Right now I should be at Cynthia Miller’s Primers Launch in Waterstones, (part of the Birmingham Literature Festival Spring Edition). I have a million things that need doing and a lack of time to squeeze them all into.
For the past few days I have managed to write my poems on time or in epic late-night catch ups. I am currently on Day 23, letting ideas settle in my mind. I have fallen behind with blog posts as I am currently organising 3 festivals and have been busy with research, work and real life.
Day 20 – Step Back in Time…
I really enjoyed the prompt today, had lots of fun and research points, became a half decent poem, edited into a decent poem and performed at Uncorked that same evening.
I cannot believe we are 2/3 through NaPoWriMo and I am feeling proud that this year I have managed it. Thanks to Carrie Etter’s group.
I get the feeling that most of my Napo writing is airy draft, I know I can go back to these poems and extract the gold dust and rebuild. So please do not be hard on yourself if you feel that most of your daily writes have been a bit naff.
I spent some time wandering around participants sites the other day and reading some incredibly strong poems (with a glint of envy), it is amazing what rolls out of people’s heads during this April challenge.
Our featured participant today is this and other poems, where the creation myth for Day 19 is “tenuous,” but strikingly believable!
Our interview today is a two-fer: the poet Rickey Laurentiis being interviewed by the poet Carl Phillips. You can find examples of Laurentiis’ work here and Phillips’ work here.
Today, I challenge you to write a poem that incorporates the vocabulary and imagery of a specific sport or game. Your poem could invoke chess or baseball, hopscotch or canasta, Monopoly or jai alai. The choice is yours!
I chose Poker, as it is a game I do not play and I discovered lots of associated vocabulary that leant itself to poetry. It was a fun write although not so jolly for the character in my poem. It went down well with the audience at Uncorked, so it has been filed in the OKAY pile for now.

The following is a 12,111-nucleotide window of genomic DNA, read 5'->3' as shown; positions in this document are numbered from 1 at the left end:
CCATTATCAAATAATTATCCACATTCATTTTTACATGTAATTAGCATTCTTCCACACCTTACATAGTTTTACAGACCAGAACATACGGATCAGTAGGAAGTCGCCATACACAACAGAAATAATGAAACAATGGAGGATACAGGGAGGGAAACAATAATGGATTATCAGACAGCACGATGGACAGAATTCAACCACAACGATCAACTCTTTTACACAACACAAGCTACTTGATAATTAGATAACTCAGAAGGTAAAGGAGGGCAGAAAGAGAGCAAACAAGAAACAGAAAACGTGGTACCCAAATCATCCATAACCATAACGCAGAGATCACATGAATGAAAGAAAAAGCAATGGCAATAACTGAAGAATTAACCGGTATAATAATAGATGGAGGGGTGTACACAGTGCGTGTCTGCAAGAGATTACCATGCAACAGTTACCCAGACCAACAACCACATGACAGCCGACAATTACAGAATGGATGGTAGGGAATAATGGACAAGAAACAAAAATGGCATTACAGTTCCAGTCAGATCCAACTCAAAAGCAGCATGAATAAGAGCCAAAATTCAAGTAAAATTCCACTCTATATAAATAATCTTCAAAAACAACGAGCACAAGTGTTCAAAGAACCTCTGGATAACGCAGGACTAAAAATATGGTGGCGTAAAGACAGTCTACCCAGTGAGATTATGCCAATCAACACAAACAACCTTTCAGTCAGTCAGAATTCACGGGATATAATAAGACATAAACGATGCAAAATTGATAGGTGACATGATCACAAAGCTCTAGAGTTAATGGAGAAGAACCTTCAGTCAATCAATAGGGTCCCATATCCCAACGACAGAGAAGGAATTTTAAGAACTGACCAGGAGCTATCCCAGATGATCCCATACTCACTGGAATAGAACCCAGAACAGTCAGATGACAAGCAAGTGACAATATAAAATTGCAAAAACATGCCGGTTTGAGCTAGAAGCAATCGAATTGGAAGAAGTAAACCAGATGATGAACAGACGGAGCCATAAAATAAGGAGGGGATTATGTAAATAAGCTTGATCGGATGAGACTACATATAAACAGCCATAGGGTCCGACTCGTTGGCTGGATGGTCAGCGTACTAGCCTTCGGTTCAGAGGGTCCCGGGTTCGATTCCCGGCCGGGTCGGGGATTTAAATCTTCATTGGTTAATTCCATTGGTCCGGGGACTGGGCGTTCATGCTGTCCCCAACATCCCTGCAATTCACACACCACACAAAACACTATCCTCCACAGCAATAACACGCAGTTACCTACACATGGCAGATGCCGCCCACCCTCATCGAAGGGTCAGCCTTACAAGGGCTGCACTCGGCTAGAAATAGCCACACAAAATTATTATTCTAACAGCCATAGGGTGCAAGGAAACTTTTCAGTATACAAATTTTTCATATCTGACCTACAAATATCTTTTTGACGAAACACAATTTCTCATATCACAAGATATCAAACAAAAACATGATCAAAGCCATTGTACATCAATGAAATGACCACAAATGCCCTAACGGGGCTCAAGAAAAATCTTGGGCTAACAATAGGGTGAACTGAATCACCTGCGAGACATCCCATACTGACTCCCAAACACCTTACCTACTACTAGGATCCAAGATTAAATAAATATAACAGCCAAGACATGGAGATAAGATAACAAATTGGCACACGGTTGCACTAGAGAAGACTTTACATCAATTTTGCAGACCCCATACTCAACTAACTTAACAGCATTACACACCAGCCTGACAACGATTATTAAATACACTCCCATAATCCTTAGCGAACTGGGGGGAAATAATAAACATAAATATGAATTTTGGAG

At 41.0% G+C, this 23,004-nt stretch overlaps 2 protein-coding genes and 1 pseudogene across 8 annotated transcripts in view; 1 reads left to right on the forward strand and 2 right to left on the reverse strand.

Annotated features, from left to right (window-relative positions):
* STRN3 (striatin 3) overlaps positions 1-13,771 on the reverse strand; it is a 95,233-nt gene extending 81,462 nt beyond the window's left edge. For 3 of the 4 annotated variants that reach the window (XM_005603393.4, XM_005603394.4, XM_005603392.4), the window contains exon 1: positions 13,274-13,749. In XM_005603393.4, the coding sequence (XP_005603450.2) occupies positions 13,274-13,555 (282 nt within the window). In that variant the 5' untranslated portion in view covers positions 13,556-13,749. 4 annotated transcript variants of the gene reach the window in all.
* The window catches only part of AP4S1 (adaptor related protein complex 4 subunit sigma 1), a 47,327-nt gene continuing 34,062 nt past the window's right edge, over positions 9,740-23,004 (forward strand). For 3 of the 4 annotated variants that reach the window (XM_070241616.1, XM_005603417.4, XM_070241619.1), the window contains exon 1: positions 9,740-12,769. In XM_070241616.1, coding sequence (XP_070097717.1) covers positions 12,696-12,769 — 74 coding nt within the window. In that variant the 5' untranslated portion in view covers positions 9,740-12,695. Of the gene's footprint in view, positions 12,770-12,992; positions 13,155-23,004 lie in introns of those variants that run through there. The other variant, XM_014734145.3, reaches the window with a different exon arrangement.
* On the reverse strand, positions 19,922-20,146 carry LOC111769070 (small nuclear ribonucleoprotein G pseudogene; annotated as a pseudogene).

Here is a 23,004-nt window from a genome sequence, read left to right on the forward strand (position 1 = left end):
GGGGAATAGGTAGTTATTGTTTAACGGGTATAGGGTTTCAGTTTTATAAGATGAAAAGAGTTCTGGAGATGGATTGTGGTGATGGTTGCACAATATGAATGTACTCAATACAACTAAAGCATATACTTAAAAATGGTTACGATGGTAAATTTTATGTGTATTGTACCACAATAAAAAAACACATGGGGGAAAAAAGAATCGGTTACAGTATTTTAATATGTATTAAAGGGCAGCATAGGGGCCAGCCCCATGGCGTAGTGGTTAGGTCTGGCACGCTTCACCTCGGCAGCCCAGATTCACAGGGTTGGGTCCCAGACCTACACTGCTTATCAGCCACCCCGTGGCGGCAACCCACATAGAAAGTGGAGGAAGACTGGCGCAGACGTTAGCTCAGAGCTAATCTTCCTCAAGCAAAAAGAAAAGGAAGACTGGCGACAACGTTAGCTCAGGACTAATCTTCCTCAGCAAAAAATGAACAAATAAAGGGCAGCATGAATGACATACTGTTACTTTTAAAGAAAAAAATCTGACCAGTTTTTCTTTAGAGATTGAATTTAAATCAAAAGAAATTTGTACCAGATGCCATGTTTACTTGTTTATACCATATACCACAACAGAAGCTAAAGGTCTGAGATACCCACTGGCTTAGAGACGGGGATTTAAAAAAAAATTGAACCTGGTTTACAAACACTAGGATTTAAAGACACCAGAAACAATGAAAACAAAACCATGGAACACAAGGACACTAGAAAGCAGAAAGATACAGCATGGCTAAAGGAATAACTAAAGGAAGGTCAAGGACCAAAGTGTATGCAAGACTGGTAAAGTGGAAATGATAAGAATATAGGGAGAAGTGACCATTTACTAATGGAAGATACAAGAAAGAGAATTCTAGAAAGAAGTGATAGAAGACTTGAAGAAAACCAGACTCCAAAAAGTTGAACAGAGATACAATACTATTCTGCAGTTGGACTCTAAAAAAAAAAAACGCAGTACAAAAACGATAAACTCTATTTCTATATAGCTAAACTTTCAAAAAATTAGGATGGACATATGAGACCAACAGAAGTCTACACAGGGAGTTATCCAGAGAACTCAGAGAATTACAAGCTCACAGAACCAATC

For the first time I used the computer rather than my notebook. This is how I usually write and I wonder if this has anything to do with creating a better poem. My brain understanding what I am trying to achieve as my hands dance across the keyboard.
For me, the difference of swimming safely in a pool or being out in the open sea, those blank pages scare me sometimes. Although I love the freedom of writing in notebooks, as I love the sea, but there is always danger lurking and scribbles have to be crossed out rather than deleted from existence!
She placed even money
on diamonds, lost it all.
Carrie Etter’s prompt involved using titles. Titles are not copyrighted but some poets felt that they couldn’t use work in this way. I liked the idea and wrote from a title as a springboard and then edited the title out.
Sandra Lim has some splendid titles in her first collection, Loveliest Grotesque.
I used ‘Curious This’.
Crossing roads between moving cars…
…like the aura of a Prophet…
I also revisited my poetry from Day 19 and wrote a poem I like ‘Crabsticks and Gin’.
White hair dyed Paprika,
Cherry Red applied over
shallow pink lips
that talked for England.
Jo Bell (whose Canoe writing workshop I am also missing today at BLF Spring Edition), posted Variation on a Theme by Rilke by Denise Levertov. I am really appreciating these daily reads and discussions.
The best thing – the very best thing – about reading poetry widely and deeply is that when you need it, it finds you… Yesterday, hearing news of the impending UK election I felt a mighty need for something to give me a sense of purpose and positivity in the coming weeks. – Jo Bell
The Poetry School offered us
Day 20: The One-Sentence Poem
Which for anyone taking part is light relief – well it would be, but a one sentence poem is harder than you imagine.
Morning poets. Today, I’d like you to write a one-sentence poem. Draft it in prose, so you’re not worrying about line-breaks. They can come later. You’ll also find that you become more expansive and loquacious by drafting this way. If you reach a natural break, connectives (also known as conjunctions) are your friends: use ‘but’, ‘and’, ‘which’ and so on to carry on your sentence. Brackets and dashes are useful, but I’d like you to avoid colons and semi-colons as they stop you in your tracks when you’re supposed to be flowing.
Your example today is Steve Scafidi’s magnificent ‘To Whoever Set My Truck On Fire‘, but your poem doesn’t necessarily have to be this long!